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Almost one in three parents who send their children to independent schools are struggling to meet the costs, according to research by charity Parentkind. Parents of children at both independent and state schools who responded to the survey cited school trips, uniforms and additional classroom materials to be among expenses they were worried about. Julie Robinson, chief executive of the Independent Schools Council, said: “This research makes unhappy reading but chimes with the findings of our own survey of independent school parents, showing they often make sacrifices in order to choose the school that is right for their child. We know that the cost of living crisis is hitting families hard and schools are doing what they can to ease the pressure on these families when it comes to school costs – which is why our schools have provided over £1bn in fee assistance in the last year alone.” By Fiona Parker, The Telegraph.
Increasing numbers of pupils are opting not to study modern foreign languages (MFL) at GCSE because they do not think it will help them in their career, a report by the British Council suggests. Some 131,000 schoolchildren took French GCSE this summer, down from 331,000 in 2003, before the government dropped the requirement for all students to take a modern language after the age of 14. Dulwich College is featured as a school leading the London hub of the School-Centred Initial Teacher Training (SCITT) programme for modern languages, an initiative run in partnership with state and independent schools to train dozens of new MFL teachers. Dr Joseph Spence, the school's master, explains the programme was born from a desire to tackle the “vexed question” of languages, adding that "this is something which state and independent schools can do as true partners”. Dr Spence added that he hopes to speak to schools minister Damian Hinds to encourage government investment to broaden the SCITT model and encourage more such partnerships. By Nicola Woolcock, The Times.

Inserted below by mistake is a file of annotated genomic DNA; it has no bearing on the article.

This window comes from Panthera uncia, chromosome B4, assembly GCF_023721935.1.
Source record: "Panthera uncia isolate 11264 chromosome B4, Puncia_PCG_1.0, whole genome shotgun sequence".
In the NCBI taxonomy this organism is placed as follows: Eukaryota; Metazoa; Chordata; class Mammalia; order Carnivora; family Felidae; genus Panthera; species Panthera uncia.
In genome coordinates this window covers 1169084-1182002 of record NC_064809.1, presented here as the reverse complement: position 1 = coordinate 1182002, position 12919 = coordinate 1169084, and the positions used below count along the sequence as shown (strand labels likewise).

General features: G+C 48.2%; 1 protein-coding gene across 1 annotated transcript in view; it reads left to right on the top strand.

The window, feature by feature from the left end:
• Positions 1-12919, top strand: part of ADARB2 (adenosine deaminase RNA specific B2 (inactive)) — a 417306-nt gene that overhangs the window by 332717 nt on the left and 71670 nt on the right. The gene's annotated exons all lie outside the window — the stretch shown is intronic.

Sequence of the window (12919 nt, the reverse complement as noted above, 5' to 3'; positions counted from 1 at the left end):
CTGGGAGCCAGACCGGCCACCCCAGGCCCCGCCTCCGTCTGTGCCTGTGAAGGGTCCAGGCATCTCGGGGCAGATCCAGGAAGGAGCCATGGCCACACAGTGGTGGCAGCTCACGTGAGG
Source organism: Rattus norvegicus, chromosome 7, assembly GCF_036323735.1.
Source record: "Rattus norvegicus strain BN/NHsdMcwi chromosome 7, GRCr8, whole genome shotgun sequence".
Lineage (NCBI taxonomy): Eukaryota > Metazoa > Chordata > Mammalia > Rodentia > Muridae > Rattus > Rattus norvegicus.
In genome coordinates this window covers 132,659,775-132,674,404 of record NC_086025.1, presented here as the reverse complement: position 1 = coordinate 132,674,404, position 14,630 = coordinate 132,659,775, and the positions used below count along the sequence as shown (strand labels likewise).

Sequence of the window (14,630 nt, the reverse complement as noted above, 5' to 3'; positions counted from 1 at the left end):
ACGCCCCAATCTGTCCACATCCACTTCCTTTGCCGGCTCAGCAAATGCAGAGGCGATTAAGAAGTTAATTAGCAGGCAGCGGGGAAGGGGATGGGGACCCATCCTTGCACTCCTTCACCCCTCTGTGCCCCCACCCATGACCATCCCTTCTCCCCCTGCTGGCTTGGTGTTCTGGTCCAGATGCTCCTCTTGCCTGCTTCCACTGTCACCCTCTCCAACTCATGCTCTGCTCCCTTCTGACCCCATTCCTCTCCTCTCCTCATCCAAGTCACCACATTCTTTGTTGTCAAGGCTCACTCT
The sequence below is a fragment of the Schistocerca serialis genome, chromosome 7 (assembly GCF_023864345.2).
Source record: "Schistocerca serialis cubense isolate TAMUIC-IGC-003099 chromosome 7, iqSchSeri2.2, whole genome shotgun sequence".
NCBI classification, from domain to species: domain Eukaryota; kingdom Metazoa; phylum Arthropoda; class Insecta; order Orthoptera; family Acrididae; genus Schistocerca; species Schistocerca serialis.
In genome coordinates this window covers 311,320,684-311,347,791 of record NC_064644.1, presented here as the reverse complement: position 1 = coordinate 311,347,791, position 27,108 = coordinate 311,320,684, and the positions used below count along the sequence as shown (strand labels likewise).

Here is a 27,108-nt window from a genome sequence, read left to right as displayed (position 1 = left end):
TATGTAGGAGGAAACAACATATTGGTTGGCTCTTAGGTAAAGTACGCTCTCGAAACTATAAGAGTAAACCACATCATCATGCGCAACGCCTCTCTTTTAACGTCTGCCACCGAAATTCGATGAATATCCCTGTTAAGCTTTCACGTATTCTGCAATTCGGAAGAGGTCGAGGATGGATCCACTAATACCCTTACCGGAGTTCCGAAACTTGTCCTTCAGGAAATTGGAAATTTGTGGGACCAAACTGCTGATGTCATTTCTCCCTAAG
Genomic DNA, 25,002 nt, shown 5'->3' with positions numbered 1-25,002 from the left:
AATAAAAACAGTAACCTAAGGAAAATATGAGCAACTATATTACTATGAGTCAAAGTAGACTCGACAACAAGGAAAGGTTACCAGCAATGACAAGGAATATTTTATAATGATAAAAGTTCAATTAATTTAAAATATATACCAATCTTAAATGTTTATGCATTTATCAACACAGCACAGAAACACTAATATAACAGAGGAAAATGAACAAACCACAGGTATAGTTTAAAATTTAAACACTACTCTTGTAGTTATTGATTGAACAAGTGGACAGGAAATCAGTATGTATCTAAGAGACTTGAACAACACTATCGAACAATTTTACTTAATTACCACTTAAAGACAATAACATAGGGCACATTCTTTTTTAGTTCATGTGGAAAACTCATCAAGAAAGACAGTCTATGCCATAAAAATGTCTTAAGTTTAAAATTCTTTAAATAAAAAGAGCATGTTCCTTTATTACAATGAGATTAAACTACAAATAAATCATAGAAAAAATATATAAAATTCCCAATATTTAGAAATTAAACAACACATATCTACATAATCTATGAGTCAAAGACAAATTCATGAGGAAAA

Elements of the government's transgender guidance for schools are still under discussion, with education secretary Gillian Keegan and business secretary Kemi Badenoch reportedly yet to reach final agreement on the wording. The Times reports there has been an attempt to toughen up the guidance to ensure that parents are kept informed if their child wants to socially transition to a different gender. By Aubrey Allegretti.
UK scores in assessments comparing educational attainment among 15-year-olds across the world are likely to fall when they are published tomorrow, following the pandemic's disruption to learning. One expert has predicted that England’s scores in maths, which markedly improved in the last round of tests, will fall back this year. By Sally Weale, The Guardian.
Writing in Schools Week, two wellbeing and inclusion experts consider the reasons for the decline in children's mental health in the last year, after new prevalence figures suggested the post-pandemic surge in young people’s mental health issues has not subsided.
Columnist Libby Purves writes in The Times on the mental health challenges facing many students. Pointing to a number of factors behind the crisis, Ms Purves says: "While it is disturbing that so many in further education claim fragility, it is hardly surprising."
Parents should talk to babies in sing-song speech to help them learn language, scientists from the University of Cambridge have said. During research, they found infants learn languages from rhythmic information, which is often seen in nursery rhymes. The Telegraph.
Findings from a study shared exclusively with iNews have shown almost 1,000 school buildings are believed to contain combustible materials, similar to those used in Grenfell Tower, that are now prohibited in new constructions. The report by Rockwool also states that 120 school projects in England have been built using combustible façade insulation since 2018. By Poppy Wood.
Chris Woolf, international director at Wellington College International, writes in Tes outlining how the international model of school inspection works. Mr Woolf refers to the Council of British International Schools (COBIS), praising its reports that "go even further with beacons of practice, so schools in their community know where to turn for support".